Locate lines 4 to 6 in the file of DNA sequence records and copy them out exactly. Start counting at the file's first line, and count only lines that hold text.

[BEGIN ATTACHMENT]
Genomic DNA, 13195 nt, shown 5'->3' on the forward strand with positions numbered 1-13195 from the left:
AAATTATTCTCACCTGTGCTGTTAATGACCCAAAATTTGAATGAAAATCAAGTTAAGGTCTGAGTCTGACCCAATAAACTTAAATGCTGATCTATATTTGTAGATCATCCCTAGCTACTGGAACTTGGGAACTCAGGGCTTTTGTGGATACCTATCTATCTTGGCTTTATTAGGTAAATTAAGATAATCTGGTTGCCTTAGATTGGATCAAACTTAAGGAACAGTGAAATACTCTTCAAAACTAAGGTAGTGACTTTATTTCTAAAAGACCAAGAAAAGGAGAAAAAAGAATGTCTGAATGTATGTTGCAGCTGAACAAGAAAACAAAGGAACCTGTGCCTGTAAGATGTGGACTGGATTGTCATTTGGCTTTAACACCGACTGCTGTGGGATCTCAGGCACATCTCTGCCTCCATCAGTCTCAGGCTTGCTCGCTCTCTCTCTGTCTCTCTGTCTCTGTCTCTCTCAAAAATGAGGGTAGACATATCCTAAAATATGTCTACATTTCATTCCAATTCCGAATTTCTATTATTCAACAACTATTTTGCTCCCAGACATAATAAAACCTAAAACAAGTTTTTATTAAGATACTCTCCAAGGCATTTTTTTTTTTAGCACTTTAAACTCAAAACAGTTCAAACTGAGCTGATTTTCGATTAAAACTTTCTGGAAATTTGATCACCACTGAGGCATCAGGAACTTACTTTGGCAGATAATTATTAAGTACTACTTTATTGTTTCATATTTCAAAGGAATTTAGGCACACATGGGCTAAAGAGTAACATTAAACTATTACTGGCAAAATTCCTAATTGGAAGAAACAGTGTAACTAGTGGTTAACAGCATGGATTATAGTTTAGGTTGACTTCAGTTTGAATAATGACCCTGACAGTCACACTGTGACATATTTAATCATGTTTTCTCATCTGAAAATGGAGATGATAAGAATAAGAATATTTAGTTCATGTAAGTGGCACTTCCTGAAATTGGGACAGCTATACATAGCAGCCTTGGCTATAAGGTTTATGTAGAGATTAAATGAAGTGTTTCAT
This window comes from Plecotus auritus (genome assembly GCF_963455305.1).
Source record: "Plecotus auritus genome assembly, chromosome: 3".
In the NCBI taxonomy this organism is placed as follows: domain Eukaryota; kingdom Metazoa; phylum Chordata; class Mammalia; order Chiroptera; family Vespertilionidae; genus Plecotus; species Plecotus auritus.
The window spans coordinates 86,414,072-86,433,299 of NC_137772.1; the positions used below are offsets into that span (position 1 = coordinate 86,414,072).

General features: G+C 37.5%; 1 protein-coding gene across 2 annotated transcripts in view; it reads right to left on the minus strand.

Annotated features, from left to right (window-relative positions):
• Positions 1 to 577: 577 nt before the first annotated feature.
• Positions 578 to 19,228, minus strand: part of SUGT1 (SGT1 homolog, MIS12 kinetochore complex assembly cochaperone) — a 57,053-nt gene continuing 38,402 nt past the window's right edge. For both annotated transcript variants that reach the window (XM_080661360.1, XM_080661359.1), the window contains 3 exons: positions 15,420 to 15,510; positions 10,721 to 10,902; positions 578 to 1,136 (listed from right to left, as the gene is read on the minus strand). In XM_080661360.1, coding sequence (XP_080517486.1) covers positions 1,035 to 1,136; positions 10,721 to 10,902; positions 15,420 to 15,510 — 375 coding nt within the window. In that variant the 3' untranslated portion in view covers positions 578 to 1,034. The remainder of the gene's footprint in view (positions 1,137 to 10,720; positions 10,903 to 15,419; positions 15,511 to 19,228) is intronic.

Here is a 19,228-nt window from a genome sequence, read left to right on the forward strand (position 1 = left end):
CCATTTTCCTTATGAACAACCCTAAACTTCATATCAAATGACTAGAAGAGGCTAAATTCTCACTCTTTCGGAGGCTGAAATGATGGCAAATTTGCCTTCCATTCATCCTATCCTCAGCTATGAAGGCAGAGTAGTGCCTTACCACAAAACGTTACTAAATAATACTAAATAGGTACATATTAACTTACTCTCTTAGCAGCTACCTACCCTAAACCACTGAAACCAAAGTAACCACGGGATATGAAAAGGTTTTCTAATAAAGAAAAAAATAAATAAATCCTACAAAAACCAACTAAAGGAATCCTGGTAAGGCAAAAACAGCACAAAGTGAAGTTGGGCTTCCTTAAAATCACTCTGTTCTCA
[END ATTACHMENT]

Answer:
Source record: "Plecotus auritus genome assembly, chromosome: 3".
In the NCBI taxonomy this organism is placed as follows: domain Eukaryota; kingdom Metazoa; phylum Chordata; class Mammalia; order Chiroptera; family Vespertilionidae; genus Plecotus; species Plecotus auritus.
The window spans coordinates 86,414,072-86,433,299 of NC_137772.1; the positions used below are offsets into that span (position 1 = coordinate 86,414,072).